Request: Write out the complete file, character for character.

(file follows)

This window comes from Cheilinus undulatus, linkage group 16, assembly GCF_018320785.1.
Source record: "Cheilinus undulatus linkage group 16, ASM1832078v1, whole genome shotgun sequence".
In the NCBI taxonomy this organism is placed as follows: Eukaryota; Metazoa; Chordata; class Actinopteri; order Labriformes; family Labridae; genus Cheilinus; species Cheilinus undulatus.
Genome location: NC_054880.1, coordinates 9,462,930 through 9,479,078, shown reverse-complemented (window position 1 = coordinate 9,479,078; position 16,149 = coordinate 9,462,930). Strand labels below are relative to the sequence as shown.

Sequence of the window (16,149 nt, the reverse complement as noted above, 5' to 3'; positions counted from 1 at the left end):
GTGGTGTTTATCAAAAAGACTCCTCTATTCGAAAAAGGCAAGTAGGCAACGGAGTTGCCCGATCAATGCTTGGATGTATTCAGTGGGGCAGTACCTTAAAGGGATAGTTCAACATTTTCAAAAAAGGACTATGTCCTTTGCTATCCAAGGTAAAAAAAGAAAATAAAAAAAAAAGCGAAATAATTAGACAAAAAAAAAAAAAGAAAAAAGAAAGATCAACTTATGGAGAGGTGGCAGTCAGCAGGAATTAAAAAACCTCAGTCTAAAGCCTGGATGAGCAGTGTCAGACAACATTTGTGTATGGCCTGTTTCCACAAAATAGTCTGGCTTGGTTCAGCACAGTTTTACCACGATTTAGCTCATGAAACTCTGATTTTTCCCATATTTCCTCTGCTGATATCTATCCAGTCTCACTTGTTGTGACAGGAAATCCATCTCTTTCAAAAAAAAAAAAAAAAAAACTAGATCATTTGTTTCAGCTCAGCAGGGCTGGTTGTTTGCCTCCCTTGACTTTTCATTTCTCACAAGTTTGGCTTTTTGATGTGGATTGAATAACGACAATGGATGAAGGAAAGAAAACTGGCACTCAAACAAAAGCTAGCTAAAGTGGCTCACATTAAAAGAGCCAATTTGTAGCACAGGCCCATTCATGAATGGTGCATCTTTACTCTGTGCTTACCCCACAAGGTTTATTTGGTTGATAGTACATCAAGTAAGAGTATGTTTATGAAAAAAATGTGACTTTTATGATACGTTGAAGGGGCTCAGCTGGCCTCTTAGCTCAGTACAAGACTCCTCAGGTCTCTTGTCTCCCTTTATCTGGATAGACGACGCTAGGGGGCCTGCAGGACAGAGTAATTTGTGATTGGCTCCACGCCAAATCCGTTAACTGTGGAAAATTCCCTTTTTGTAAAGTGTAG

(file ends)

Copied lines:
This window comes from Cheilinus undulatus, linkage group 16, assembly GCF_018320785.1.
Source record: "Cheilinus undulatus linkage group 16, ASM1832078v1, whole genome shotgun sequence".
In the NCBI taxonomy this organism is placed as follows: Eukaryota; Metazoa; Chordata; class Actinopteri; order Labriformes; family Labridae; genus Cheilinus; species Cheilinus undulatus.
Genome location: NC_054880.1, coordinates 9,462,930 through 9,479,078, shown reverse-complemented (window position 1 = coordinate 9,479,078; position 16,149 = coordinate 9,462,930). Strand labels below are relative to the sequence as shown.

Sequence of the window (16,149 nt, the reverse complement as noted above, 5' to 3'; positions counted from 1 at the left end):
GTGGTGTTTATCAAAAAGACTCCTCTATTCGAAAAAGGCAAGTAGGCAACGGAGTTGCCCGATCAATGCTTGGATGTATTCAGTGGGGCAGTACCTTAAAGGGATAGTTCAACATTTTCAAAAAAGGACTATGTCCTTTGCTATCCAAGGTAAAAAAAGAAAATAAAAAAAAAAGCGAAATAATTAGACAAAAAAAAAAAAAGAAAAAAGAAAGATCAACTTATGGAGAGGTGGCAGTCAGCAGGAATTAAAAAACCTCAGTCTAAAGCCTGGATGAGCAGTGTCAGACAACATTTGTGTATGGCCTGTTTCCACAAAATAGTCTGGCTTGGTTCAGCACAGTTTTACCACGATTTAGCTCATGAAACTCTGATTTTTCCCATATTTCCTCTGCTGATATCTATCCAGTCTCACTTGTTGTGACAGGAAATCCATCTCTTTCAAAAAAAAAAAAAAAAAAACTAGATCATTTGTTTCAGCTCAGCAGGGCTGGTTGTTTGCCTCCCTTGACTTTTCATTTCTCACAAGTTTGGCTTTTTGATGTGGATTGAATAACGACAATGGATGAAGGAAAGAAAACTGGCACTCAAACAAAAGCTAGCTAAAGTGGCTCACATTAAAAGAGCCAATTTGTAGCACAGGCCCATTCATGAATGGTGCATCTTTACTCTGTGCTTACCCCACAAGGTTTATTTGGTTGATAGTACATCAAGTAAGAGTATGTTTATGAAAAAAATGTGACTTTTATGATACGTTGAAGGGGCTCAGCTGGCCTCTTAGCTCAGTACAAGACTCCTCAGGTCTCTTGTCTCCCTTTATCTGGATAGACGACGCTAGGGGGCCTGCAGGACAGAGTAATTTGTGATTGGCTCCACGCCAAATCCGTTAACTGTGGAAAATTCCCTTTTTGTAAAGTGTAG